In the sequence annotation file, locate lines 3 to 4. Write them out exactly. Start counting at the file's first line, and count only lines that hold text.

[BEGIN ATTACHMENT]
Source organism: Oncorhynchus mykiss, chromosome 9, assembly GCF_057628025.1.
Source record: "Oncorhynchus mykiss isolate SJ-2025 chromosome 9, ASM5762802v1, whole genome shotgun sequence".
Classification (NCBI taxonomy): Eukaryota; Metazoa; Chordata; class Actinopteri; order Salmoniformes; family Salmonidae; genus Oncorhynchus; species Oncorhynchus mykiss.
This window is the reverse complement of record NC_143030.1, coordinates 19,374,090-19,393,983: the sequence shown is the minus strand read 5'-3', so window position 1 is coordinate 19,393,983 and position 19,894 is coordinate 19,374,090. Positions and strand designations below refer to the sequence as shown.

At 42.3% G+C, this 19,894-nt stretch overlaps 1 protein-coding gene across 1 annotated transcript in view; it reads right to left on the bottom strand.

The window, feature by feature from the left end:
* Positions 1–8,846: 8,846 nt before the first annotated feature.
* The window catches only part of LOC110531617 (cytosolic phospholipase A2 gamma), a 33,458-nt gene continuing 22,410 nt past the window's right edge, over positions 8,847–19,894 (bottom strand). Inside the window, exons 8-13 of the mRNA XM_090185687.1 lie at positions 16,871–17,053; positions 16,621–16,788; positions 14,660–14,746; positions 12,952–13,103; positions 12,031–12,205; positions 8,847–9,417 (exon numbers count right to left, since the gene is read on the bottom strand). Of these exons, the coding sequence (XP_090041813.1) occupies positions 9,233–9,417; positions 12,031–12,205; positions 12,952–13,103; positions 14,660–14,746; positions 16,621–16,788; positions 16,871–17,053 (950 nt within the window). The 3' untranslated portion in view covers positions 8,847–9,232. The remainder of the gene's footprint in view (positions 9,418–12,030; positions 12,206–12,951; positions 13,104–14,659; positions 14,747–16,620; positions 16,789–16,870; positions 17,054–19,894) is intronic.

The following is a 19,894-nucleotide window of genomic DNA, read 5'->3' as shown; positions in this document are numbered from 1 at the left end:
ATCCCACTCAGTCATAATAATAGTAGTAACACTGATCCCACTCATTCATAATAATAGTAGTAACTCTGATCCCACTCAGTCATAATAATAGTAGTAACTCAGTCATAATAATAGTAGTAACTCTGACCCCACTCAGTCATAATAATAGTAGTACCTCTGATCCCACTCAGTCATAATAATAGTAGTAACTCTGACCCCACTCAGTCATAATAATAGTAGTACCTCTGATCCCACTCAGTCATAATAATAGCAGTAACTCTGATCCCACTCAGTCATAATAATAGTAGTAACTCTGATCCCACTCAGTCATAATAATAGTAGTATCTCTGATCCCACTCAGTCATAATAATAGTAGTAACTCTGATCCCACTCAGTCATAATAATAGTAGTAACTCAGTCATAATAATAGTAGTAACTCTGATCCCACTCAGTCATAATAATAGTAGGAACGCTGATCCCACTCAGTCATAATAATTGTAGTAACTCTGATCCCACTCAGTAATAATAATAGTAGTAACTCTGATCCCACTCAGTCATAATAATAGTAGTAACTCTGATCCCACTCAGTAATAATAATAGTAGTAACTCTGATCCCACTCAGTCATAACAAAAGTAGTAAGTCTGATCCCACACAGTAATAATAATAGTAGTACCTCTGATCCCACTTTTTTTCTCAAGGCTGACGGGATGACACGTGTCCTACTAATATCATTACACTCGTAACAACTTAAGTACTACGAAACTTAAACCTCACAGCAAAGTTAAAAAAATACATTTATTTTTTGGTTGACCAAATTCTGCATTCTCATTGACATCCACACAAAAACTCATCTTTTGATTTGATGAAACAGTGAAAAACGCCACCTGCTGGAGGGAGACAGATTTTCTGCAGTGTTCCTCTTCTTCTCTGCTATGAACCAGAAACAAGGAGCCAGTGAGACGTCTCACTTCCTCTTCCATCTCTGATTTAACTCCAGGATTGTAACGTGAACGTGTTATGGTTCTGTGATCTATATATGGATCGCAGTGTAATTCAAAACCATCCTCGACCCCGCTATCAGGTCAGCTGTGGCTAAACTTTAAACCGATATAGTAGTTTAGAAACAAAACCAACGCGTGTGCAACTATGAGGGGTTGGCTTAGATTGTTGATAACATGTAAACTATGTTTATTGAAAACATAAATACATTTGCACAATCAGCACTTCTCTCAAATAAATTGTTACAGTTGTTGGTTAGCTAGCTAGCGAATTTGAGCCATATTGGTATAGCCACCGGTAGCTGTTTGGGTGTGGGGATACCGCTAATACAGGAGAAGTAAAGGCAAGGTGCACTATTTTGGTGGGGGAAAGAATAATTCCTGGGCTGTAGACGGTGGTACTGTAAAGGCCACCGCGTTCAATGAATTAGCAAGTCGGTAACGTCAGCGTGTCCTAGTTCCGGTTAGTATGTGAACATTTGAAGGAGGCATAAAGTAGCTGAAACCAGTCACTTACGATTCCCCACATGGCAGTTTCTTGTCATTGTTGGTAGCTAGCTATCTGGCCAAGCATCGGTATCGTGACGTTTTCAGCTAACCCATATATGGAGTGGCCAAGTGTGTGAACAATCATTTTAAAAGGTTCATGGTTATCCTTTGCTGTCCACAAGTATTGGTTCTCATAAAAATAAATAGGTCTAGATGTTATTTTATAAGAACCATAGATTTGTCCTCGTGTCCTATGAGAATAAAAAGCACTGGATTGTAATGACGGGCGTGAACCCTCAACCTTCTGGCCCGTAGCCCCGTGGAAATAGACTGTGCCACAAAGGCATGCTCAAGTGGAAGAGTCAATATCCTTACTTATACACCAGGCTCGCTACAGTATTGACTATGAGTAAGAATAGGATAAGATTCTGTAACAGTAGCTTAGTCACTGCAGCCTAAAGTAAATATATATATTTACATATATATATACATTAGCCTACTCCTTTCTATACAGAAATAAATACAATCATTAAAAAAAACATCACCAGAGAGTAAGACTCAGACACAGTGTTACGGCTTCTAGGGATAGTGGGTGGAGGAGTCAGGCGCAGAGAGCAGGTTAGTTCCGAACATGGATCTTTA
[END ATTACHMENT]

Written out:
Classification (NCBI taxonomy): Eukaryota; Metazoa; Chordata; class Actinopteri; order Salmoniformes; family Salmonidae; genus Oncorhynchus; species Oncorhynchus mykiss.
This window is the reverse complement of record NC_143030.1, coordinates 19,374,090-19,393,983: the sequence shown is the minus strand read 5'-3', so window position 1 is coordinate 19,393,983 and position 19,894 is coordinate 19,374,090. Positions and strand designations below refer to the sequence as shown.